“We must not let hate stand unopposed,” Erna Solberg said in a speech at a memorial ceremony near the government headquarters in Oslo.
This was the place where Breivik set off a bomb that killed eight people before a mass shooting not long after at a summer camp for left-wing youths on the island of Utøya, killing another 69 — most of them teenagers.
Speaking to survivors and relatives of the victims, Solberg stressed that much had been done in the last 10 years to improve security and combat radicalisation and extremism.
“The most important preparedness, we have to build within each of us,” she said, adding it would serve as “a fortified bulwark against intolerance and hate speech, for empathy and tolerance.”
The Scandinavian nation had been mostly spared from extremist violence until the attacks on July 22, 2011.
After the morning memorial ceremony at the government headquarters, church masses and another ceremony on Utøya in the afternoon will mark the anniversary. At noon, church bells nationwide will ring.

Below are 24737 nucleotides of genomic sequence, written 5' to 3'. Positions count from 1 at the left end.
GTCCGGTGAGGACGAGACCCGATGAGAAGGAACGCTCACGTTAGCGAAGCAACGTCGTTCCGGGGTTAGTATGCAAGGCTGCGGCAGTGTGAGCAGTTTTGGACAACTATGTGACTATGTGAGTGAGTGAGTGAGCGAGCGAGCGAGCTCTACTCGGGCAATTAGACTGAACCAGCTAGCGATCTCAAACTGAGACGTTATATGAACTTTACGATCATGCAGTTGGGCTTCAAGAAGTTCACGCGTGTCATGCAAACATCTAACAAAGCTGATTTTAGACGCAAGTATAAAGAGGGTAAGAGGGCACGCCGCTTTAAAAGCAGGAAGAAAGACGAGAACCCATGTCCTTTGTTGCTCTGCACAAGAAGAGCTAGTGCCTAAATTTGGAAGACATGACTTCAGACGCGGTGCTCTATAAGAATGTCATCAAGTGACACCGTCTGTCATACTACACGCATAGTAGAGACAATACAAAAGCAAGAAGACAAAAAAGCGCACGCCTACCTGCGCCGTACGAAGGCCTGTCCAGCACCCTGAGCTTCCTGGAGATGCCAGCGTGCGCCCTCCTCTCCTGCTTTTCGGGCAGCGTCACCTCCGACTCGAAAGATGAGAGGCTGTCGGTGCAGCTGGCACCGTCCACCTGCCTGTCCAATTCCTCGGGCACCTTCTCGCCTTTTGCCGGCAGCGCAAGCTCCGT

Shortly after the attacks, the then-Labour Party prime minister and current NATO chief Jens Stoltenberg promised to respond with “more democracy” and “more humanity”.
But 10 years on, many of the survivors of Utoya feel that Norway still has not truly faced up to the ideology that drove Breivik.
“The deadly racism and right-wing extremism are still alive and well in our midst,” Astrid Eide Hoem, a survivor who has since become head of the Labour Party’s youth league (AUF), which organised the camp, said in a speech during Thursday morning’s ceremony.
“They live on the internet, they live around the dinner table, they live in many people that many (other) people listen to,” she continued.
“It is now, once and for all, that we must say that we do not accept racism, that we do not accept hatred.”